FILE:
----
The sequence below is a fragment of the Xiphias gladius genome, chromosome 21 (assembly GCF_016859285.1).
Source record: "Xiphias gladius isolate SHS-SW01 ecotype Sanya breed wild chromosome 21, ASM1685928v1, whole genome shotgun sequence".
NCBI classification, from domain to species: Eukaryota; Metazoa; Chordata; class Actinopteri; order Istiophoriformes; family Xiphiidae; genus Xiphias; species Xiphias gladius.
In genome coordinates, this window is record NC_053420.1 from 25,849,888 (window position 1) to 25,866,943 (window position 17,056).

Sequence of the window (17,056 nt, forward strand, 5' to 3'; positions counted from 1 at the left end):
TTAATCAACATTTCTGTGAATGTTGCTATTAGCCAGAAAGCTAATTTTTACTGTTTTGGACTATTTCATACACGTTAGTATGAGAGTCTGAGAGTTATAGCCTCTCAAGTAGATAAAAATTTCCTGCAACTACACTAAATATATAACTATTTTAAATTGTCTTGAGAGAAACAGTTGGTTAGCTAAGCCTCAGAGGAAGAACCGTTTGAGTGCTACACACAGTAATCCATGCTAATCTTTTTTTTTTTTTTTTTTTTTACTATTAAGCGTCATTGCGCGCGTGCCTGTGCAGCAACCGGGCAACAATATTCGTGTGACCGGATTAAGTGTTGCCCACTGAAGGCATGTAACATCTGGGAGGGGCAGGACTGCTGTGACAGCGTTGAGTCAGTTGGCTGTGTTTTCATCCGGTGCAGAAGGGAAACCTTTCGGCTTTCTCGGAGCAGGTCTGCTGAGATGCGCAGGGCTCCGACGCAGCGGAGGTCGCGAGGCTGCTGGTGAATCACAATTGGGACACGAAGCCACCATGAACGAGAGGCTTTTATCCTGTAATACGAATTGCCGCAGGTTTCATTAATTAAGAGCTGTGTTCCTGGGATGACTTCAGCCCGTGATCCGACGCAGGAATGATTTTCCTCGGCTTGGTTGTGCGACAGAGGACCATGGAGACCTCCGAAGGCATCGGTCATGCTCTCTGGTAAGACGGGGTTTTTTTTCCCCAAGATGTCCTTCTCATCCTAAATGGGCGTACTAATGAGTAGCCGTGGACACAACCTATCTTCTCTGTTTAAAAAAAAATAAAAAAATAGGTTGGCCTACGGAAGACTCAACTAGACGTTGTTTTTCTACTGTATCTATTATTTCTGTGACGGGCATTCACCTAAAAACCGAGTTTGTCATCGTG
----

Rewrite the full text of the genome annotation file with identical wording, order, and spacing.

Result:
The sequence below is a fragment of the Xiphias gladius genome, chromosome 21 (assembly GCF_016859285.1).
Source record: "Xiphias gladius isolate SHS-SW01 ecotype Sanya breed wild chromosome 21, ASM1685928v1, whole genome shotgun sequence".
NCBI classification, from domain to species: Eukaryota; Metazoa; Chordata; class Actinopteri; order Istiophoriformes; family Xiphiidae; genus Xiphias; species Xiphias gladius.
In genome coordinates, this window is record NC_053420.1 from 25,849,888 (window position 1) to 25,866,943 (window position 17,056).

Sequence of the window (17,056 nt, forward strand, 5' to 3'; positions counted from 1 at the left end):
TTAATCAACATTTCTGTGAATGTTGCTATTAGCCAGAAAGCTAATTTTTACTGTTTTGGACTATTTCATACACGTTAGTATGAGAGTCTGAGAGTTATAGCCTCTCAAGTAGATAAAAATTTCCTGCAACTACACTAAATATATAACTATTTTAAATTGTCTTGAGAGAAACAGTTGGTTAGCTAAGCCTCAGAGGAAGAACCGTTTGAGTGCTACACACAGTAATCCATGCTAATCTTTTTTTTTTTTTTTTTTTTTACTATTAAGCGTCATTGCGCGCGTGCCTGTGCAGCAACCGGGCAACAATATTCGTGTGACCGGATTAAGTGTTGCCCACTGAAGGCATGTAACATCTGGGAGGGGCAGGACTGCTGTGACAGCGTTGAGTCAGTTGGCTGTGTTTTCATCCGGTGCAGAAGGGAAACCTTTCGGCTTTCTCGGAGCAGGTCTGCTGAGATGCGCAGGGCTCCGACGCAGCGGAGGTCGCGAGGCTGCTGGTGAATCACAATTGGGACACGAAGCCACCATGAACGAGAGGCTTTTATCCTGTAATACGAATTGCCGCAGGTTTCATTAATTAAGAGCTGTGTTCCTGGGATGACTTCAGCCCGTGATCCGACGCAGGAATGATTTTCCTCGGCTTGGTTGTGCGACAGAGGACCATGGAGACCTCCGAAGGCATCGGTCATGCTCTCTGGTAAGACGGGGTTTTTTTTCCCCAAGATGTCCTTCTCATCCTAAATGGGCGTACTAATGAGTAGCCGTGGACACAACCTATCTTCTCTGTTTAAAAAAAAATAAAAAAATAGGTTGGCCTACGGAAGACTCAACTAGACGTTGTTTTTCTACTGTATCTATTATTTCTGTGACGGGCATTCACCTAAAAACCGAGTTTGTCATCGTG